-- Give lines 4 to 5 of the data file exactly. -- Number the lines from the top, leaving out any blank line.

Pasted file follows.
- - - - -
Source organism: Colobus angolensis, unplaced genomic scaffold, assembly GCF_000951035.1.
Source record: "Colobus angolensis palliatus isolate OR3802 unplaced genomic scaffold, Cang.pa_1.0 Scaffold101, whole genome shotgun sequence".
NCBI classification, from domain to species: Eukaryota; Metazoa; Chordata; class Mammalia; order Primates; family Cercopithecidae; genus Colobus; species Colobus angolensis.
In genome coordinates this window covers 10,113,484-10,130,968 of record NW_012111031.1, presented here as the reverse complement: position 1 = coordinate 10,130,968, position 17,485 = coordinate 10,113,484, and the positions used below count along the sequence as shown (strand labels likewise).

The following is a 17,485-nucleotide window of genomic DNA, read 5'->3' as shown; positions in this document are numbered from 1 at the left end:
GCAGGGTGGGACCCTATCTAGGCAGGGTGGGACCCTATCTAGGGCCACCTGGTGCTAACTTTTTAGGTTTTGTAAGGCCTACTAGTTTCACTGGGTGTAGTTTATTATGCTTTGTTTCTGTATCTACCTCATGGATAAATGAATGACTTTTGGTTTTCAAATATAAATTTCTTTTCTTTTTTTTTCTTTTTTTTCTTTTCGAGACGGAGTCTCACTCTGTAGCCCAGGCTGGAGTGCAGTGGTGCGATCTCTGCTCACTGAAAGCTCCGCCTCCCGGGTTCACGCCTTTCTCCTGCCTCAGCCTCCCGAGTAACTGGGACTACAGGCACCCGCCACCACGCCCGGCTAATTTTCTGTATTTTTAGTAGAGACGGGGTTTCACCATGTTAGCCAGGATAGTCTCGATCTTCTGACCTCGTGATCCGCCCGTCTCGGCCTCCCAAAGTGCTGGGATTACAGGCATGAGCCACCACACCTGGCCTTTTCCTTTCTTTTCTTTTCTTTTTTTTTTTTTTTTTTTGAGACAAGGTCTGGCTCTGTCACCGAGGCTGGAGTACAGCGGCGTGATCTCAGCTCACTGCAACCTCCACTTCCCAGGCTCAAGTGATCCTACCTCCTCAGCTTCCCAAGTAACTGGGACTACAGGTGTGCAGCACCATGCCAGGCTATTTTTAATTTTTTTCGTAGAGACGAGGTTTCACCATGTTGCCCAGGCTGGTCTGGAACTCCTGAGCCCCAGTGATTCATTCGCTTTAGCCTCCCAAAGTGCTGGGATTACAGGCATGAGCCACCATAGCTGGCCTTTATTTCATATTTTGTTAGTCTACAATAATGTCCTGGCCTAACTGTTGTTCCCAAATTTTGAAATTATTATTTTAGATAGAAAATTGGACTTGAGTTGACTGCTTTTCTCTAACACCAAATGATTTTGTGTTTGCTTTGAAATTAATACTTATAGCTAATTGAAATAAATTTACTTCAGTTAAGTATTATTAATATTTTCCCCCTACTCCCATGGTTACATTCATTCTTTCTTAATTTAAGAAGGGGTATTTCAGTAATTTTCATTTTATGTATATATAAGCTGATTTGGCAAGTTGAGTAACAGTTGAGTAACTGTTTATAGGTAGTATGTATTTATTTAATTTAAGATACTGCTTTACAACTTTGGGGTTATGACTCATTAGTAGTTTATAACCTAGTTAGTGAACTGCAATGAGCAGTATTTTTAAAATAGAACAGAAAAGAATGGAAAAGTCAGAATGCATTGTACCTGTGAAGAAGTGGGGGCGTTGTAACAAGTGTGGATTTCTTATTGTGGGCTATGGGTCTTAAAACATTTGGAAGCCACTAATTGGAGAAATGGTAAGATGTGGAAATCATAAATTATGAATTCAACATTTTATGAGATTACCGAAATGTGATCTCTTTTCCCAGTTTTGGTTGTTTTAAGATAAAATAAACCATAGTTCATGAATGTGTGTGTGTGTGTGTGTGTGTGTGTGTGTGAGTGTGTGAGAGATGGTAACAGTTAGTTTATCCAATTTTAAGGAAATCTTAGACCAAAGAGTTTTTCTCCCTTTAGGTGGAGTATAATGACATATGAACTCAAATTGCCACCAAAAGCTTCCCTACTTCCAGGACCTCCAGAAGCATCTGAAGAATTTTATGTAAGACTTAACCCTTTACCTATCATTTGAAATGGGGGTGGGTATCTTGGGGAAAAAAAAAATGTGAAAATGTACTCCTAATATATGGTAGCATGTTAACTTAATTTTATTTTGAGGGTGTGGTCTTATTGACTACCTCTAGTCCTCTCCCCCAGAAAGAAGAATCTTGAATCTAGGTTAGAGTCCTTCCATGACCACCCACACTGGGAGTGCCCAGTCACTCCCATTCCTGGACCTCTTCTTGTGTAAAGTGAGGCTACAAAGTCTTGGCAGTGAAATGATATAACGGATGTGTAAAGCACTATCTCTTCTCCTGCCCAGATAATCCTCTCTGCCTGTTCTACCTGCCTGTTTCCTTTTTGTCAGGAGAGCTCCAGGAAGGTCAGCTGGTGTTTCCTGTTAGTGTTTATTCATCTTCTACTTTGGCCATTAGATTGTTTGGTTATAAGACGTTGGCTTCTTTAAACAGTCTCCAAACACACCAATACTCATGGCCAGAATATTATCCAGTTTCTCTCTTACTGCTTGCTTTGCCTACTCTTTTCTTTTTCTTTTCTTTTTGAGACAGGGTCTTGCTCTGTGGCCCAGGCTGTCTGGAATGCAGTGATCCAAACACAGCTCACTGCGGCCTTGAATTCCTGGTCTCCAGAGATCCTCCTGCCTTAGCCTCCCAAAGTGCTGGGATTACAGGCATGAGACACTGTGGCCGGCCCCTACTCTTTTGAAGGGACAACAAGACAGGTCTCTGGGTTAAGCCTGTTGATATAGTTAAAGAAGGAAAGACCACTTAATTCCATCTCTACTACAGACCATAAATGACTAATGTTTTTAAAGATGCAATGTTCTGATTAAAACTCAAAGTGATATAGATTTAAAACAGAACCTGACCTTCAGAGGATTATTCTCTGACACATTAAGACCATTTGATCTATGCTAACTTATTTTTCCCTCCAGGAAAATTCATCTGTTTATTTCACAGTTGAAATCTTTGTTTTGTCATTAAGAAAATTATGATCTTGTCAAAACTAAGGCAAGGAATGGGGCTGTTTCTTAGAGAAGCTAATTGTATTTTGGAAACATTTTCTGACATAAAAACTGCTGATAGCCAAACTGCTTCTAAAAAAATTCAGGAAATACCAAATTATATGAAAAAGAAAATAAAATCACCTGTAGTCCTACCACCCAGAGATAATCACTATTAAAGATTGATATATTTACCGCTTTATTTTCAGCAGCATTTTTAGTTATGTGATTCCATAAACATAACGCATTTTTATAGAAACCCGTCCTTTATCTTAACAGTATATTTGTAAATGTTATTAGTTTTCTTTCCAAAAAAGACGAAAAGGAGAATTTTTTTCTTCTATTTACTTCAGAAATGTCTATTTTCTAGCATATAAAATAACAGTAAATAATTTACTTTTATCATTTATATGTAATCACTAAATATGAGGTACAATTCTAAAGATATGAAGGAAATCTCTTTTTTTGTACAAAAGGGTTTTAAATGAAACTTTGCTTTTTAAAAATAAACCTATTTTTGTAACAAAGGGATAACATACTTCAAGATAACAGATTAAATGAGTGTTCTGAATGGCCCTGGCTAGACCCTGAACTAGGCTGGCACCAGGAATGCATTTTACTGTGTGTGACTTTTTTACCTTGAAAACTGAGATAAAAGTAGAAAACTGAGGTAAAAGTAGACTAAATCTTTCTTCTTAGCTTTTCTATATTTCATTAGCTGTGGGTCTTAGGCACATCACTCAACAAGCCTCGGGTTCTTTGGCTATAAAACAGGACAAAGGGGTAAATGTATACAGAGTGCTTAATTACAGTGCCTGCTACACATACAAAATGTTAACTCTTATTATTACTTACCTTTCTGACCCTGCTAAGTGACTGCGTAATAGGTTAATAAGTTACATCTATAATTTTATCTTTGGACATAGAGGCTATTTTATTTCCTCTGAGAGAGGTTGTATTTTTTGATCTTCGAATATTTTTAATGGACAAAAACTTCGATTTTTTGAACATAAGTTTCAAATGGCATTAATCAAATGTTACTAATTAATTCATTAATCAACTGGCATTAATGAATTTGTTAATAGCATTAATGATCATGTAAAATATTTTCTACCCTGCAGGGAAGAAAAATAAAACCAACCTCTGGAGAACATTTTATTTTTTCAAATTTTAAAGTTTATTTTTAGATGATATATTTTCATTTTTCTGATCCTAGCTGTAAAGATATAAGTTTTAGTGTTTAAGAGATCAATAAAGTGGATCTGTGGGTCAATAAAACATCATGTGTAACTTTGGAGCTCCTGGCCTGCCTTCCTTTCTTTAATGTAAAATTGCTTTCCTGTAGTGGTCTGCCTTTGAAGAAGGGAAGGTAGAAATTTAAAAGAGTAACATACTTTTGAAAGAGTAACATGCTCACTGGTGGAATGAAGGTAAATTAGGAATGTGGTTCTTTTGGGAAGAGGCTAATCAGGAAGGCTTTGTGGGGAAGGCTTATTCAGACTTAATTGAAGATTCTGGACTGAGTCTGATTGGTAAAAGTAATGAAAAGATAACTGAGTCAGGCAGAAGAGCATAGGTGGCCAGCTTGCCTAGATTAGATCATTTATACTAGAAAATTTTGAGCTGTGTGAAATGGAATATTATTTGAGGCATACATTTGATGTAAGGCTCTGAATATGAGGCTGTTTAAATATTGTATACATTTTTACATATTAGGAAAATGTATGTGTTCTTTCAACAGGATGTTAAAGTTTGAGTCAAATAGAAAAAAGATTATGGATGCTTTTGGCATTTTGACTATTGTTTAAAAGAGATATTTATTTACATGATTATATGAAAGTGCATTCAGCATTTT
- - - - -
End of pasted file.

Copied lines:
In genome coordinates this window covers 10,113,484-10,130,968 of record NW_012111031.1, presented here as the reverse complement: position 1 = coordinate 10,130,968, position 17,485 = coordinate 10,113,484, and the positions used below count along the sequence as shown (strand labels likewise).

The following is a 17,485-nucleotide window of genomic DNA, read 5'->3' as shown; positions in this document are numbered from 1 at the left end: